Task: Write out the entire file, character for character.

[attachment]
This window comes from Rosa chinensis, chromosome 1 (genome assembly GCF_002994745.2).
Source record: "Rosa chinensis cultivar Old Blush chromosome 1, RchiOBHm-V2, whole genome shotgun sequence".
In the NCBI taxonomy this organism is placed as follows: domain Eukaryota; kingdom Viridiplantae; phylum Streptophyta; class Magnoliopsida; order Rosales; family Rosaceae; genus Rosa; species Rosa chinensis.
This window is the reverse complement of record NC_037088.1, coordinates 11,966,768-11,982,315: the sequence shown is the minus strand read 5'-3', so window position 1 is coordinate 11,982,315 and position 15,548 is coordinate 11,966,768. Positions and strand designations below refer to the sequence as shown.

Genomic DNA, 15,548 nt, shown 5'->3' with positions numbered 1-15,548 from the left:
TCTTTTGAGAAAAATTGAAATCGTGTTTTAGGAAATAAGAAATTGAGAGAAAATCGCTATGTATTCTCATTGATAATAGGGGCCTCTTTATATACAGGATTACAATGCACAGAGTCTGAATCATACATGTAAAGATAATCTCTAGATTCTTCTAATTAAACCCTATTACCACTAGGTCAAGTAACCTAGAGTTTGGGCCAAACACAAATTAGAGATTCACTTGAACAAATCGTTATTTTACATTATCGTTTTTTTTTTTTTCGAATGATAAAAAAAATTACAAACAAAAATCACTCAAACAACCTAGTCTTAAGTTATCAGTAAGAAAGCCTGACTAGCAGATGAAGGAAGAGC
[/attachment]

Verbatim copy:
This window comes from Rosa chinensis, chromosome 1 (genome assembly GCF_002994745.2).
Source record: "Rosa chinensis cultivar Old Blush chromosome 1, RchiOBHm-V2, whole genome shotgun sequence".
In the NCBI taxonomy this organism is placed as follows: domain Eukaryota; kingdom Viridiplantae; phylum Streptophyta; class Magnoliopsida; order Rosales; family Rosaceae; genus Rosa; species Rosa chinensis.
This window is the reverse complement of record NC_037088.1, coordinates 11,966,768-11,982,315: the sequence shown is the minus strand read 5'-3', so window position 1 is coordinate 11,982,315 and position 15,548 is coordinate 11,966,768. Positions and strand designations below refer to the sequence as shown.

Genomic DNA, 15,548 nt, shown 5'->3' with positions numbered 1-15,548 from the left:
TCTTTTGAGAAAAATTGAAATCGTGTTTTAGGAAATAAGAAATTGAGAGAAAATCGCTATGTATTCTCATTGATAATAGGGGCCTCTTTATATACAGGATTACAATGCACAGAGTCTGAATCATACATGTAAAGATAATCTCTAGATTCTTCTAATTAAACCCTATTACCACTAGGTCAAGTAACCTAGAGTTTGGGCCAAACACAAATTAGAGATTCACTTGAACAAATCGTTATTTTACATTATCGTTTTTTTTTTTTTCGAATGATAAAAAAAATTACAAACAAAAATCACTCAAACAACCTAGTCTTAAGTTATCAGTAAGAAAGCCTGACTAGCAGATGAAGGAAGAGC